Semester and Year-Long Visits.
J.D. students may receive no more than sixteen transfer credits in any semester and no more than thirty transfer credits in an academic year and in total visiting at another ABA approved United States Law School. Both the visit at a particular school and the courses taken at that law school must be approved by the Associate Dean for Academic Affairs. Permission to visit away may be granted for reasons of personal or family hardship and medical conditions. Examples of such situations include a student’s spouse being indefinitely transferred to another state and a student needing medical treatment away from Chapel Hill.
Seeking employment opportunities in another location is not a recognized justification. Requests to visit should be made as early as possible. Ordinarily, such requests must be made in writing and absent exceptional circumstances must be made no later than March 31 for a proposed visit during the Fall Semester and no later than October 31 for a visit during the Spring Semester.
Students Transferring to UNC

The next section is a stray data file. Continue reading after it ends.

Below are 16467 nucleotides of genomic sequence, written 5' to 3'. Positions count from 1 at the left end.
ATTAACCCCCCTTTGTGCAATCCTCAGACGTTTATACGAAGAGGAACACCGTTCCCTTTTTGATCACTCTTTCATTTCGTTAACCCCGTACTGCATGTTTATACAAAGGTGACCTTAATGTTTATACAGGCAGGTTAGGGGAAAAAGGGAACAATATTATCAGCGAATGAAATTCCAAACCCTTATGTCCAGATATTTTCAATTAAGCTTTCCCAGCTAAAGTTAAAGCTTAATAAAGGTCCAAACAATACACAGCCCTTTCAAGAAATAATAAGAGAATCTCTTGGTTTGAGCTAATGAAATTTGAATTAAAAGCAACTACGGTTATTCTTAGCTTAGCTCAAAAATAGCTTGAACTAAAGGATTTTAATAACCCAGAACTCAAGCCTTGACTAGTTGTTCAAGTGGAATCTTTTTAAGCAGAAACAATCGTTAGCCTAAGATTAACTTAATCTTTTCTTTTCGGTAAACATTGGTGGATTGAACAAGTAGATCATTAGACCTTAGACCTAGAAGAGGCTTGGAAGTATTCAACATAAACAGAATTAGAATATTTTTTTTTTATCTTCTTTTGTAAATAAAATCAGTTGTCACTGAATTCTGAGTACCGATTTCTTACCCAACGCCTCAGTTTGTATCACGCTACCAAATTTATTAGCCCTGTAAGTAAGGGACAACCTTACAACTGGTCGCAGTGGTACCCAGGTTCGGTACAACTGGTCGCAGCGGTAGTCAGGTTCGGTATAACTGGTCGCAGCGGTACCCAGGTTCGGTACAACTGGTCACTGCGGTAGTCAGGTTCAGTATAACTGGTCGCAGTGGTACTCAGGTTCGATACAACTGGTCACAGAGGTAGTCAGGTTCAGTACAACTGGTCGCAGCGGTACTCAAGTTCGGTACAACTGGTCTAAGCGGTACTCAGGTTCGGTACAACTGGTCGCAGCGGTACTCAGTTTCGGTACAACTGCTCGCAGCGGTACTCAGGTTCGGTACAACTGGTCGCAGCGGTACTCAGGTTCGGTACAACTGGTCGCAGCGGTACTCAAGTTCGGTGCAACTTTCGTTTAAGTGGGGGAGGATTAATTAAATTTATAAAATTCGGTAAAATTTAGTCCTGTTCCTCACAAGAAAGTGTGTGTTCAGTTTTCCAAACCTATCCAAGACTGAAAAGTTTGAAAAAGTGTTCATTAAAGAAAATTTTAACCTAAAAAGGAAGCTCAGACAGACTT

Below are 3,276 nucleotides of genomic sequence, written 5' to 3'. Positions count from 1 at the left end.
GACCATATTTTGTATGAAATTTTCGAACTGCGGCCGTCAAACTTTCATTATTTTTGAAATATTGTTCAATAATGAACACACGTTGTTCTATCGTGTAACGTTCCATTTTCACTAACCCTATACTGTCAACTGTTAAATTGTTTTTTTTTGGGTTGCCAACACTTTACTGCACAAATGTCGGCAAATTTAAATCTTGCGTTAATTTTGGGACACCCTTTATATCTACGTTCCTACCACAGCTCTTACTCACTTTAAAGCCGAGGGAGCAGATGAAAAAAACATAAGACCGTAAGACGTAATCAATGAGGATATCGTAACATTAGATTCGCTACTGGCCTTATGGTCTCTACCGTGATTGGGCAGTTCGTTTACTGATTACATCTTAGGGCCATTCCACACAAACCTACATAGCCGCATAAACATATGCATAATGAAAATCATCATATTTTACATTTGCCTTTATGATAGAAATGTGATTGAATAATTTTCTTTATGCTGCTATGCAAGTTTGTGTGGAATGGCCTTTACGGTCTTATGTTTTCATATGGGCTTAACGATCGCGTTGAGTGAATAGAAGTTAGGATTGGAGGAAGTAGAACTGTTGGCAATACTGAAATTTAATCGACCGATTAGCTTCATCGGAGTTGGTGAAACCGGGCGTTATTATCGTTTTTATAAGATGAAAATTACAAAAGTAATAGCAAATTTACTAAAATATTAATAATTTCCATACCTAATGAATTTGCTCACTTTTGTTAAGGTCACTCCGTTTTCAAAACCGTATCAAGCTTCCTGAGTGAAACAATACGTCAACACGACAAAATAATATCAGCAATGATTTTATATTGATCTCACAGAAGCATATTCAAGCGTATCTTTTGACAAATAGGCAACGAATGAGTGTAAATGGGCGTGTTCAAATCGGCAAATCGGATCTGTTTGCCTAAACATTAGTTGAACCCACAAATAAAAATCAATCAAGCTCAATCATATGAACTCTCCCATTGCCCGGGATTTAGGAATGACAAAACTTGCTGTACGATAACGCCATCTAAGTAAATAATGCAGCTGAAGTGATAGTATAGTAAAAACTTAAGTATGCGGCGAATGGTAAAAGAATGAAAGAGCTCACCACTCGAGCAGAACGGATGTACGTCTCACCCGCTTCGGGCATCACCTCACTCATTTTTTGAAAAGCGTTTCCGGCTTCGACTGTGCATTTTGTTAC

UNC accepts very few transfer students each year. To be admitted, transfer applicants must have met the admission requirements of the class to which he or she would have been a part.
UNC School of Law will accept up to 30 transfer credit hours. These credits are reviewed on a case-by-case basis by the Associate Dean for Academic Affairs, who reviews the transcript, makes the determination and notifies students before they enroll what courses will be accepted for transfer credit. The criteria for transfer credit hours include that:
The student must have received a grade of "C" or better in the courses at the original school.
The courses must either be courses that are typical first-year courses (i.e., Civil Procedure, Constitutional Law, Contracts, Criminal Law, Property, and Torts) or law school courses in which an upper level student would receive credit at UNC.
After enrolling, transfer students may take no more than 11 additional hours of ungraded courses at UNC.
Students Transferring from UNC
More information is available under Leaving the School.